Compare this with another 2018 Shanghai labor dispute, in which five female employees complained of a male colleague’s behavior, including messaging them boorish pictures, inquiring about their personal life, and sending bothersome texts like “I want to feel your pulse.” The court, noting the male employee was a Traditional Chinese Medicine enthusiast seeking to practice measuring pulses, ruled that his behavior did not constitute sexual harassment. Similarly, in a 2018 Suzhou labor dispute, a female supervisee submitted texts from her manager asking her to sleep with clients. The court ruled that the manager’s “language was certainly inappropriate, but did not reach the level of sexual harassment,” and ordered the company to pay him 359,424 RMB in compensation for unlawful termination.
Police investigations seem to strongly influence court decisions. Courts supported sexual harassment allegations in all eight cases in which the police administratively or criminally detained the harasser, without examining the evidence underlying the police’s decisions. Conversely, in seven of the eight cases in which police closed an investigation without a finding of sexual harassment (excluding the case involving a false accusation), courts concluded that the alleged wrongdoing did not occur or was not serious enough to warrant liability. In three cases, courts relied on the status of police investigations to rule in favor of alleged harassers without examining other evidence.
This level of judicial deference is problematic because police investigate whether a criminal or public order offense occurred, and “sexual harassment” is neither in China. In a 2018 Chongqing labor dispute, a company fired a male chef after a female colleague reported him to the police for touching her backside. The court held that since the police did not determine the behavior to be “illegal” or “criminal,” the company did not meet its evidentiary burden to justify firing the man. In the one case where judges diverged from police, the Guangzhou High Court ruled in a 2018 labor dispute that although the police did not find the male employee’s behavior to be criminal, the relevant question was whether his behavior harmed the workplace environment in violation of company rules. Since there was a record of him admitting his inappropriate behavior to the police, his firing was lawful.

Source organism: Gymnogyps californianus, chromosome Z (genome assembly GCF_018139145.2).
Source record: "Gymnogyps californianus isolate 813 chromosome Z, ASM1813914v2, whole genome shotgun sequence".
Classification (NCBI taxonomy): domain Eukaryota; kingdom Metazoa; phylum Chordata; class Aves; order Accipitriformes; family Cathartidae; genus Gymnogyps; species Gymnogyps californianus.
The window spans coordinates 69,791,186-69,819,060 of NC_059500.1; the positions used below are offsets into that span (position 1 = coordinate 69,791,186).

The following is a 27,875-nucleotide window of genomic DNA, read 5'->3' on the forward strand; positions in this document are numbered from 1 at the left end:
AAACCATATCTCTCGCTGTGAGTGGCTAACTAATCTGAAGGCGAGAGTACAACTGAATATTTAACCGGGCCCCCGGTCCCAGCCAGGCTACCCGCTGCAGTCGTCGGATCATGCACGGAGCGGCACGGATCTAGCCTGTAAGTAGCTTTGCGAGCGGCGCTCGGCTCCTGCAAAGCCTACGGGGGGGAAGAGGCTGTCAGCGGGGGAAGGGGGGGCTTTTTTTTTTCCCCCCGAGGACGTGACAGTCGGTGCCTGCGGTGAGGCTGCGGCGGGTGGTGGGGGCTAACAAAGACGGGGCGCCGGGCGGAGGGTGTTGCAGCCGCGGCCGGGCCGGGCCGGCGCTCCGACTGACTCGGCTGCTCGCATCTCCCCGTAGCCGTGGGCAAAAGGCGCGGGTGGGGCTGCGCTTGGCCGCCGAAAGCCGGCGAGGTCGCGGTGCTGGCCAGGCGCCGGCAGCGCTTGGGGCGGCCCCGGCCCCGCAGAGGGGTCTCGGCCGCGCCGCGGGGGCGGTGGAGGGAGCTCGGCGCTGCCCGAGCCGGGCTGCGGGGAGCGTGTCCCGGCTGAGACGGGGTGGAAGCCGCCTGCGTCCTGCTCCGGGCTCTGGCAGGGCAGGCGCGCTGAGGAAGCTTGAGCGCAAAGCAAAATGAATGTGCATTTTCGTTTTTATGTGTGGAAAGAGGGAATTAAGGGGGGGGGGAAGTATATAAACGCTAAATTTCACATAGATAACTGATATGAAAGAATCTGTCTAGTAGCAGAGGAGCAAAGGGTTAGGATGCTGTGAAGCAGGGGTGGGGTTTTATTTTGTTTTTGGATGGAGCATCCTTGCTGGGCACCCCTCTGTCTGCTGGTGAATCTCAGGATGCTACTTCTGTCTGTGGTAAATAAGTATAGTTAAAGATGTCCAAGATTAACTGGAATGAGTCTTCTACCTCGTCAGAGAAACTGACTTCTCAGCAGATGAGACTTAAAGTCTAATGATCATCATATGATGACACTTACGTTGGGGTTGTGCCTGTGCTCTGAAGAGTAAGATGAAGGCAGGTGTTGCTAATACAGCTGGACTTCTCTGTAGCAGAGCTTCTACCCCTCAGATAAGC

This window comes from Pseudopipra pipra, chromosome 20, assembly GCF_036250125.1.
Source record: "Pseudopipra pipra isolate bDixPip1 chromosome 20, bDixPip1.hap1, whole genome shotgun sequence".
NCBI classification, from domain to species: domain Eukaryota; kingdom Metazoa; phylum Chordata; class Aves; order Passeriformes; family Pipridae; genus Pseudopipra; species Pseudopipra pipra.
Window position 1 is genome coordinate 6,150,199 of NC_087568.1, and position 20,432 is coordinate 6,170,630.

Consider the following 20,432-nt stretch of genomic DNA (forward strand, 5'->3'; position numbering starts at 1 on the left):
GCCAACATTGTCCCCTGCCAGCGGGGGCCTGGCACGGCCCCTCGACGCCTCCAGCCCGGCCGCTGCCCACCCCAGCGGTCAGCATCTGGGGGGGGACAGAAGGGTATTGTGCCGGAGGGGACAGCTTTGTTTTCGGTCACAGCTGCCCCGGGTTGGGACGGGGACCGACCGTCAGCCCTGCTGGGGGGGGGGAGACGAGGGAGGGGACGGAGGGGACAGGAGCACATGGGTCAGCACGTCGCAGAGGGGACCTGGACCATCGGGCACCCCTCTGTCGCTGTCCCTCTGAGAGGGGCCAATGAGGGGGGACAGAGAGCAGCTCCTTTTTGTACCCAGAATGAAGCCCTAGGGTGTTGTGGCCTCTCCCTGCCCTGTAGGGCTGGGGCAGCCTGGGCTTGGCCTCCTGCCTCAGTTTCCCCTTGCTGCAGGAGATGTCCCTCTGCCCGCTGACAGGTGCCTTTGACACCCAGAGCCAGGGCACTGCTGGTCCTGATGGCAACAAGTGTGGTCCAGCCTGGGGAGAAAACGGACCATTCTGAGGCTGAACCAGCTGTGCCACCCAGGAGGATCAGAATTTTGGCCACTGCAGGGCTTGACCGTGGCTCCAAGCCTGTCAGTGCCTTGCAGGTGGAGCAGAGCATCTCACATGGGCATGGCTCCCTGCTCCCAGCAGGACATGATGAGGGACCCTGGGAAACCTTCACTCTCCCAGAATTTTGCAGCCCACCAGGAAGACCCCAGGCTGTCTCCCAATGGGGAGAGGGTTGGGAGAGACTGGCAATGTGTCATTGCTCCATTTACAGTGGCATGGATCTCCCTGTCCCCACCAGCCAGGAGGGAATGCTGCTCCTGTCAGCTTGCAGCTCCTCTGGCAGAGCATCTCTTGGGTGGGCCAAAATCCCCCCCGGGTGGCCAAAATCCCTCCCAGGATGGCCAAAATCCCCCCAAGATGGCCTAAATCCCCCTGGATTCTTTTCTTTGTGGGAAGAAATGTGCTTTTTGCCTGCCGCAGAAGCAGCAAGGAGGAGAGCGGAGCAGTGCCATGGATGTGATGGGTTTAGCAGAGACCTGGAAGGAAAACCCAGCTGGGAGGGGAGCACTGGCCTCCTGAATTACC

Legal reforms, like the passage of the Civil Code, represent big steps forward, but without changes to how courts handle sexual harassment claims, the law is likely to continue to work in alleged harassers’ favor and impede survivors. Consequently, many survivors and employers will continue to be intimidated into inaction, lest they risk getting mired in a legal battle – and an uphill one at that if they lack “hard” evidence.
To level the field, courts could give more weight to testimony, including from litigants or those related to them, and defer less to the police. Policymakers could also change what kinds of cases get to court by clarifying that people who report harassment are protected from defamation suits, and that employers who fail to address workplace harassment can face civil liability. By recalibrating the risks and incentives on each side, these adjustments could help ensure that topline legal reforms on sexual harassment are also felt on the ground.